Alpha Kappa Alpha Sorority, Incorporated is furthering its efforts around the preservation of historically Black colleges and universities throughout the country. The sorority recently raised over $2.1 million for HBCUs.
The fundraising effort was part of Alpha Kappa Alpha’s annual HBCU Impact Day; a philanthropic-filled day where the sorority encourages private donors, corporations and local chapters to financially support accredited HBCUs across the nation. Alpha Kappa Alpha set out on a four-year mission to raise $10 million for historically Black institutions as part of the HBCU for Life: A Call to Action initiative. This year—which marks the fourth year of the effort—the sorority hit a milestone, bringing in millions on September 20.
“In the fourth and final year of our HBCU Impact Day Initiative, I am pleased, honored, and excited to report that we have doubled our giving, exceeding the $2 million mark, an historic moment for Alpha Kappa Alpha, our members, other donors, and the institutions that will benefit from these funds,” Dr. Glenda Glover, who serves as AKA International President and Chief Executive Officer, said in a statement. “This means even more support for them – our HBCUs!” The fundraising campaign has also been used as an avenue to spread awareness about historically Black colleges and universities and shine a light on how these cultural pillars have produced generations of influential leaders. The $2.1 million raised only includes online donations. Within the past two years, HBCUs have received endowments from the initiative that ranged between $50,000 to $100,000.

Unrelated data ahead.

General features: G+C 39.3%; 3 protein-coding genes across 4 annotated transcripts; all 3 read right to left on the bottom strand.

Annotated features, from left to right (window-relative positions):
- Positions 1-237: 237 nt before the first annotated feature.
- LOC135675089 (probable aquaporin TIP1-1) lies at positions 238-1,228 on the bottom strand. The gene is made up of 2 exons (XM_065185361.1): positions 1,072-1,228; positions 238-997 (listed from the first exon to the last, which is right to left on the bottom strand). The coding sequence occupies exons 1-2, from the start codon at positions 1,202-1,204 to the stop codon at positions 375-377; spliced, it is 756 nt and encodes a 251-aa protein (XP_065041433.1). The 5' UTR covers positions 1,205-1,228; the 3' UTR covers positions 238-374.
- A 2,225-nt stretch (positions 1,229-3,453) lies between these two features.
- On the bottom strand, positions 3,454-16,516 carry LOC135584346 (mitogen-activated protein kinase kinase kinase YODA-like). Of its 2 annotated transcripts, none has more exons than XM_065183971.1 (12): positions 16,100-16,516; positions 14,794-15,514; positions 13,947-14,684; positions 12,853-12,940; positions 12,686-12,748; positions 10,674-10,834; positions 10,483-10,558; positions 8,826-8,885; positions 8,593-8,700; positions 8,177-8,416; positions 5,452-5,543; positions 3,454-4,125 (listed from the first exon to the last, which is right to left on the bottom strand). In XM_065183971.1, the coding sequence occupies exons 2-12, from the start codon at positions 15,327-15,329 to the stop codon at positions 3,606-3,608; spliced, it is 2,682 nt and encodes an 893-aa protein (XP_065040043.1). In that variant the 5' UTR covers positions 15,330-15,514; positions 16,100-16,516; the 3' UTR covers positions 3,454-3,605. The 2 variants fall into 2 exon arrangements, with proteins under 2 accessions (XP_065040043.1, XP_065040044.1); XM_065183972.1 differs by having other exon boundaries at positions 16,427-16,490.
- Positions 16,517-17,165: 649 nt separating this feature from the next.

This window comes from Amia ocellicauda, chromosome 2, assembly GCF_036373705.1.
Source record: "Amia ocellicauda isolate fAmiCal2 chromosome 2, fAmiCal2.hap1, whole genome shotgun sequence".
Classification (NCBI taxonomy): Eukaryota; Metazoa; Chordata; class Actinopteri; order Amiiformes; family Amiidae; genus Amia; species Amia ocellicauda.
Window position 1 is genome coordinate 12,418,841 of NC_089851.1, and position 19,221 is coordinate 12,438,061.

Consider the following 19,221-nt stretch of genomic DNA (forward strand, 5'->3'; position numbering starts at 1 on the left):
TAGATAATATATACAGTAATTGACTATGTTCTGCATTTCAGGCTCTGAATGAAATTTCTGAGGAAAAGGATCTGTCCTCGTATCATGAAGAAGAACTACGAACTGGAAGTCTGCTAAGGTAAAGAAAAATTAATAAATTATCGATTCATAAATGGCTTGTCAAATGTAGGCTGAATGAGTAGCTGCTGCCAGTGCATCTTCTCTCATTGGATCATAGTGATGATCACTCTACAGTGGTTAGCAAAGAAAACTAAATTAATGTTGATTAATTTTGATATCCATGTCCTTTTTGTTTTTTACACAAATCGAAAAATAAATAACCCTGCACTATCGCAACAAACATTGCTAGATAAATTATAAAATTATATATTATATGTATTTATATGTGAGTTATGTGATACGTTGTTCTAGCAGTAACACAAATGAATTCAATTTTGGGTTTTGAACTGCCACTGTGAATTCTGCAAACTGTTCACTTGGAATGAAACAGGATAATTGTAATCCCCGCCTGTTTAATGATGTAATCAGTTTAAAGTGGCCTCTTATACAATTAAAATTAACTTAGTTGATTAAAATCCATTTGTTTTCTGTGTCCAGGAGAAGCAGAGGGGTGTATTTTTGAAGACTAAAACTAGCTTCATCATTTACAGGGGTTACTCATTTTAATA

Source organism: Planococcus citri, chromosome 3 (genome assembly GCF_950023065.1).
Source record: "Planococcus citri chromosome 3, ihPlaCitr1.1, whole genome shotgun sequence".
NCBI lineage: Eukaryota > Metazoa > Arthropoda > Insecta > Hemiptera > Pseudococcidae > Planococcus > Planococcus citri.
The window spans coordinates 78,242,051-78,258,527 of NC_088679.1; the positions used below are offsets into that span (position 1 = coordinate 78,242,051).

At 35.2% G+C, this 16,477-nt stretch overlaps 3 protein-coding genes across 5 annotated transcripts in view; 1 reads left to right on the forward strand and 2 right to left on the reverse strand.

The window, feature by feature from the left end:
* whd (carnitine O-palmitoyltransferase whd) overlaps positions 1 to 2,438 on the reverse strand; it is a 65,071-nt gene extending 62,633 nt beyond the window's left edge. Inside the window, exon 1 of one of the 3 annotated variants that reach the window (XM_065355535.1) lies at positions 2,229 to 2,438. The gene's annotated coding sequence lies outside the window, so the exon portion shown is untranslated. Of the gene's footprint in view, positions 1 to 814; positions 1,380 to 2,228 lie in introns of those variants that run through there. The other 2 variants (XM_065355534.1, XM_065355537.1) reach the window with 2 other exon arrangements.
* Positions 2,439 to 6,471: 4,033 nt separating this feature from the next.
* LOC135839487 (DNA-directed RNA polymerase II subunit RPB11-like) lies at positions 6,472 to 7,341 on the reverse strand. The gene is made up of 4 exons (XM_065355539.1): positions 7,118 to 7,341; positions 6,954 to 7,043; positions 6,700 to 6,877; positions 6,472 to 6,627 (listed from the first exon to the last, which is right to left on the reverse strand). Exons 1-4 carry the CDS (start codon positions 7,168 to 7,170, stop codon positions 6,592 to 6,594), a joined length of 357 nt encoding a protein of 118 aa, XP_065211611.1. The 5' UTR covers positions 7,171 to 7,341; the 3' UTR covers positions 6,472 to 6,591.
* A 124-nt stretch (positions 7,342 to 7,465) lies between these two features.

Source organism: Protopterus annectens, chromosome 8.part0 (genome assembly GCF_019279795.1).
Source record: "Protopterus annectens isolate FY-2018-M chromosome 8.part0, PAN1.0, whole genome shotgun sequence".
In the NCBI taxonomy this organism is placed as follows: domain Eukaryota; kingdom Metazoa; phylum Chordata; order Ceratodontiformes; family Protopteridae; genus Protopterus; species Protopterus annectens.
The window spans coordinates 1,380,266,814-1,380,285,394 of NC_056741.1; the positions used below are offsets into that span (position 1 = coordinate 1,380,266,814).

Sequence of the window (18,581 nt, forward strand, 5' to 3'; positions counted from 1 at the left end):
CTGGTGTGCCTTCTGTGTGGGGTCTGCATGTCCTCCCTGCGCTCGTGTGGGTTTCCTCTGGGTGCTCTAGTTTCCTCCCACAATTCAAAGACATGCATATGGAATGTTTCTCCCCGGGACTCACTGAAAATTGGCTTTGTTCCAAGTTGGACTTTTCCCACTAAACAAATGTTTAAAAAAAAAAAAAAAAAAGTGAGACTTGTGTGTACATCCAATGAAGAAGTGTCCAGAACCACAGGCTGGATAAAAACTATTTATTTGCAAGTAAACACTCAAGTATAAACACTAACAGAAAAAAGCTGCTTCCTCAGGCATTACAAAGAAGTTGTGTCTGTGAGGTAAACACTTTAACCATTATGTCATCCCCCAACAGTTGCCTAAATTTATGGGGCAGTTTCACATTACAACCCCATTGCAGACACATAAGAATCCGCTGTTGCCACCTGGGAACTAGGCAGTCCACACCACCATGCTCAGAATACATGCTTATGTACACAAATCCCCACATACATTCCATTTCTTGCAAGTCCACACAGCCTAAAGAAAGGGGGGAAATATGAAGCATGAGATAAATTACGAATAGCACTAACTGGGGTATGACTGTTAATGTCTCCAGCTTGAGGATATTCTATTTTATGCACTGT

Efforts like the one led by the Alpha Kappa Alpha Sorority are needed. Although there has been an outpour of financial support for public historically Black colleges and universities, the gaps persist. “Public HBCUs’ ability to optimize federal, state and private dollars are bound by issues of infrastructure, capacity, academic offerings, organizational agility and relationships with state actors,” Terrell Strayhorn, Director of the Center for the Study of HBCUs at Virginia Union University, told the Washington Post.